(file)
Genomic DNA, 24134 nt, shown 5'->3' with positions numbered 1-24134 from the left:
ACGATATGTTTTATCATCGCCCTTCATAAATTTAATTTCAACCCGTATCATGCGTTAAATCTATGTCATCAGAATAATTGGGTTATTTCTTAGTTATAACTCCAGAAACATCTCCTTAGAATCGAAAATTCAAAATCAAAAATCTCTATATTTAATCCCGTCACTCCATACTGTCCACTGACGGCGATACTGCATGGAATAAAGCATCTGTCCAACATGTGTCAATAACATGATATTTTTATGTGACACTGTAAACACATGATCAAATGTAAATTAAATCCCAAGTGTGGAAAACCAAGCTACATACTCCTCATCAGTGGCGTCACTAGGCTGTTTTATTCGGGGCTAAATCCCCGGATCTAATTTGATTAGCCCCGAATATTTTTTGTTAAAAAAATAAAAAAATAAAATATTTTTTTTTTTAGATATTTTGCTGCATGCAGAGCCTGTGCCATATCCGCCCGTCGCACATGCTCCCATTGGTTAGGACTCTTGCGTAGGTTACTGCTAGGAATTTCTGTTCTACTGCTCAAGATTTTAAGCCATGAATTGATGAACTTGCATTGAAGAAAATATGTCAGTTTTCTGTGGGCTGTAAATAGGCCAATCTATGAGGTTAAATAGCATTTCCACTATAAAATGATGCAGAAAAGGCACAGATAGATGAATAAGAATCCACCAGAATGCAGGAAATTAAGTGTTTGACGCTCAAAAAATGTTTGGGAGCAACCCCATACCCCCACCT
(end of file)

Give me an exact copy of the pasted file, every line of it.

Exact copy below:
Genomic DNA, 24134 nt, shown 5'->3' with positions numbered 1-24134 from the left:
ACGATATGTTTTATCATCGCCCTTCATAAATTTAATTTCAACCCGTATCATGCGTTAAATCTATGTCATCAGAATAATTGGGTTATTTCTTAGTTATAACTCCAGAAACATCTCCTTAGAATCGAAAATTCAAAATCAAAAATCTCTATATTTAATCCCGTCACTCCATACTGTCCACTGACGGCGATACTGCATGGAATAAAGCATCTGTCCAACATGTGTCAATAACATGATATTTTTATGTGACACTGTAAACACATGATCAAATGTAAATTAAATCCCAAGTGTGGAAAACCAAGCTACATACTCCTCATCAGTGGCGTCACTAGGCTGTTTTATTCGGGGCTAAATCCCCGGATCTAATTTGATTAGCCCCGAATATTTTTTGTTAAAAAAATAAAAAAATAAAATATTTTTTTTTTTAGATATTTTGCTGCATGCAGAGCCTGTGCCATATCCGCCCGTCGCACATGCTCCCATTGGTTAGGACTCTTGCGTAGGTTACTGCTAGGAATTTCTGTTCTACTGCTCAAGATTTTAAGCCATGAATTGATGAACTTGCATTGAAGAAAATATGTCAGTTTTCTGTGGGCTGTAAATAGGCCAATCTATGAGGTTAAATAGCATTTCCACTATAAAATGATGCAGAAAAGGCACAGATAGATGAATAAGAATCCACCAGAATGCAGGAAATTAAGTGTTTGACGCTCAAAAAATGTTTGGGAGCAACCCCATACCCCCACCT